A single, continuously-updated geospatial database that allows users to find exact boundaries and essential attribute information for every public park and other protected area in the United States.
This vision is the long term goal for PAD-US, and much progress has been made in achieving it. It is the intention of the PAD-US team that by 2020, the United States has a complete database of protected areas and is set to maintain and improve that data into the years after.
The PAD-US Action Plan report (November 2016) defines the way forward to completing and maintaining PAD-US – download the report here.
Upcoming Data Updates
With the announcement of PAD-US version 2.1 in September 2020, the road map for the near term future includes these priorities:
- Include Trust for Public Land’s ParkServe data, which is an inventory of all urban parks in the U.S. This would include sharing data back to State data-stewards as well.
- Improve Federal agency topology, as well as update holdings data.
- Secure review of Federal agency data for conservation measures (‘GAP Status Codes’).
- Updates from selected States that can contribute their own data to PAD-US, and selected other States where assistance can be provided.
- Annual updates from the National Conservation Easement Database.
- Improvements to database and processing technologies used in the production of PAD-US.
Road Map for Beyond
PAD-US is developed in collaboration with a strong network of Federal, State, and nonprofit agencies and organizations, with overall management by USGS. The PAD-US team outlined its future priorities in an Action Plan, available here, which will continue to guide work in the coming years. For this future, the top PAD-US priorities are:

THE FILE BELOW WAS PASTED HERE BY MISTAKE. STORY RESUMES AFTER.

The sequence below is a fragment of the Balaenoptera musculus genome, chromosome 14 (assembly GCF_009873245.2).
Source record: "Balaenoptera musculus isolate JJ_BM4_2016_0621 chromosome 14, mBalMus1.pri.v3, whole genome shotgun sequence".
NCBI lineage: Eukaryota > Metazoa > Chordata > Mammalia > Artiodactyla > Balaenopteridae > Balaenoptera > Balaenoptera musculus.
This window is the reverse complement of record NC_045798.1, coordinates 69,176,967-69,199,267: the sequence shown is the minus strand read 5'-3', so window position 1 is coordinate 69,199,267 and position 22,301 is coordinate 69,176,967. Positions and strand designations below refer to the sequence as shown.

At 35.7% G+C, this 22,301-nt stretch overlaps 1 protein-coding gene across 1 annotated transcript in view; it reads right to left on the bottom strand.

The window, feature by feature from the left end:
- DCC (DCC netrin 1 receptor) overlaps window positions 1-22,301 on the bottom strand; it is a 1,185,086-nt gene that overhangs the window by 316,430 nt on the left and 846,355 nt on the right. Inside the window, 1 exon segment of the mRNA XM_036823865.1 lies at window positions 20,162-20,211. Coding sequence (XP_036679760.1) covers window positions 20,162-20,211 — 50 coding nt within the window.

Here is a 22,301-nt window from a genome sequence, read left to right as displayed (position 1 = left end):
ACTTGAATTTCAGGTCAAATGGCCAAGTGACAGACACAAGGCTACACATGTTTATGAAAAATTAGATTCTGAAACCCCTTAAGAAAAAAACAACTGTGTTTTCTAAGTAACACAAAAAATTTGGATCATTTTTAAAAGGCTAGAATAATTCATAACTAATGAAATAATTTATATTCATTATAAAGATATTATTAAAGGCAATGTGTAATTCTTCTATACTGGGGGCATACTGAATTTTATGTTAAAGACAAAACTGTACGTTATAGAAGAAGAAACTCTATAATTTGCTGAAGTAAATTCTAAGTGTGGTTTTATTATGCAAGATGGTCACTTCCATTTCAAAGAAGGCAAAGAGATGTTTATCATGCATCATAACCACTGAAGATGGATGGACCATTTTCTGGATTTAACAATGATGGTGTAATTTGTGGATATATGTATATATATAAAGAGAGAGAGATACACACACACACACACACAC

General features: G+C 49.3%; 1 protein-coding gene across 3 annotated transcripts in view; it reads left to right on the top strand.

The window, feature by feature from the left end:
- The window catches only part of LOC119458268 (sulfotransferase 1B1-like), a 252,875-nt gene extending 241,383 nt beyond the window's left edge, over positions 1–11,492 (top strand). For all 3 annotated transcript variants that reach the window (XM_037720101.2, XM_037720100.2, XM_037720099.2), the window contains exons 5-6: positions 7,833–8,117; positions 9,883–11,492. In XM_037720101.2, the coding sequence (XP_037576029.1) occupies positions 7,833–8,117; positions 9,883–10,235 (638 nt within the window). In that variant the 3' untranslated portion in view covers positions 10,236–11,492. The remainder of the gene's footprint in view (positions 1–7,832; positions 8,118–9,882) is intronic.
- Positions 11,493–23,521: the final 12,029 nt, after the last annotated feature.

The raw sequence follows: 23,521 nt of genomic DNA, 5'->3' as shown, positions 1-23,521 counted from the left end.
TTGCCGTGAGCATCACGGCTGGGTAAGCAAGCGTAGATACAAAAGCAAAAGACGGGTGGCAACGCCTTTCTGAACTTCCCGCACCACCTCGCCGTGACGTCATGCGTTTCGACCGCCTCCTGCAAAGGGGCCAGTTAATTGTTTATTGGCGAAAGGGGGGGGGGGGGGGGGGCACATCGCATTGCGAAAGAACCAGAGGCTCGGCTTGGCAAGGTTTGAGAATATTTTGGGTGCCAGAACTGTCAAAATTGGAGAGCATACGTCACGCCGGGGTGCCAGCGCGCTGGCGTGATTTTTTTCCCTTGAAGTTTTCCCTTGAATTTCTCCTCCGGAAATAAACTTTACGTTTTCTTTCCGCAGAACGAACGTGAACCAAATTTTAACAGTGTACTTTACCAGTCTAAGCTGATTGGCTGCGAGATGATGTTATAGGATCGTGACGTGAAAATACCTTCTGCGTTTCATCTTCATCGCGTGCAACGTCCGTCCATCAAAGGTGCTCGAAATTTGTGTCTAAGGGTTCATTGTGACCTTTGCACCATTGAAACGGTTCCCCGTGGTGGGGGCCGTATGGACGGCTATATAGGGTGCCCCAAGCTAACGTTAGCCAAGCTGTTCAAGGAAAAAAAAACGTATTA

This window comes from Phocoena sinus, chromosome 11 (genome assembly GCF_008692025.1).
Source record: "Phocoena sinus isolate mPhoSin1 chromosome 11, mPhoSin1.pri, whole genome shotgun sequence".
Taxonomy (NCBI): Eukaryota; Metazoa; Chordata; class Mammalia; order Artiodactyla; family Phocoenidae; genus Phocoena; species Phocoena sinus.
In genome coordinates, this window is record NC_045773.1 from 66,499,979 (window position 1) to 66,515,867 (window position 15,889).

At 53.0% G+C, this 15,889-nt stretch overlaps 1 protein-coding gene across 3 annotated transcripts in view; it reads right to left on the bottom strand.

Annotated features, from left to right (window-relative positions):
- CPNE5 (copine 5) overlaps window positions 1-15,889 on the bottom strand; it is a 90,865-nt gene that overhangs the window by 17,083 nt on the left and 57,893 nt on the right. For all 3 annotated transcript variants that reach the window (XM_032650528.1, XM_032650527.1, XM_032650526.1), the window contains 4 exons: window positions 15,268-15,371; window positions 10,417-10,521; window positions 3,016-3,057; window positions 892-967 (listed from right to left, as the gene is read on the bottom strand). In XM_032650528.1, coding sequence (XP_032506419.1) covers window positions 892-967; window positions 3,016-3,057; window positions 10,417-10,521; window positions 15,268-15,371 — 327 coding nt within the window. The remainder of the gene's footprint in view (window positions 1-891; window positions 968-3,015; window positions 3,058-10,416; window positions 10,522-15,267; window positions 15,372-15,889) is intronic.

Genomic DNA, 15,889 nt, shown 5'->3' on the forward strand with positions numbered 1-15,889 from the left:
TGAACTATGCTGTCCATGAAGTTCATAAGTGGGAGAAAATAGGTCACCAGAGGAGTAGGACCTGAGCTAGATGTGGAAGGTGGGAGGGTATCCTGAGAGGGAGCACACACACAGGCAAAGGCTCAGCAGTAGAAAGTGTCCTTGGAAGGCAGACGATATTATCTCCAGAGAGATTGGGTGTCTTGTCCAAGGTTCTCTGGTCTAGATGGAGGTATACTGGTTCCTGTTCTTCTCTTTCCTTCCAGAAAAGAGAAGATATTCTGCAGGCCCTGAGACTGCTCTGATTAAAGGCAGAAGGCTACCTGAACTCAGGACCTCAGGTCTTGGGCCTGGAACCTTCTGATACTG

- Anchor PAD-US as the national framework for protected areas inventories and maintain its current operations, in addition to undertaking new initiatives.
- Extend the efforts of the FGDC National Boundaries Group/Federal Lands Working Group to better integrate Federal agency land data into PAD-US.
- Build the capacity of State data-steward organizations to complete and maintain State inventories by facilitating the public and foundation funding of this work, or incentives in related programs — such as close coordination with the Land and Water Conservation Fund (LWCF) State assistance program.
- Collaborate with the Trust for Public Land’s ParkServe project on improving local and regional park data in urban areas, while also involving and supporting State steward organizations.
- Improve PAD-US attribute consistency and coverage, and geometric accuracy.
- Design and implement a next-generation technology approach that will enable improved data analysis and reporting, and make PAD-US more efficient to use generally.
- Launch core outreach initiatives for users in: public health, conservation and climate adaptation, wildfire management, multi-jurisdictional collaboratives, commercial mapping companies and application developers, and RIDB/Recreation.gov, among others.
- Educate PAD-US current and potential users about the availability and best uses of PAD-US data.
- Expand the PAD-US partnership framework (State, Federal, NGOs) to support and encourage PAD-US development, including public, private, and academic interests.
- Support NCED for developmental and ongoing work on conservation easements.
How You Can Help
PAD-US is a collaborative effort, and relies on information from data-stewards and users alike. Tracking how PAD-US has been utilized in research, conservation analysis, web maps, and other applications helps us understand how to continue to improve PAD-US. Data uses are often highlighted on ProtectedLands.net.
The PAD-US team relies on close collaboration with partners and stakeholders. If you have used PAD-US in your work, have suggestions or questions, or would like to receive regular updates about PAD-US, please reach out to Lisa Johnson, PAD-US Coordinator / FGDC Federal Lands Working Group Co-Chair, at email@example.com or firstname.lastname@example.org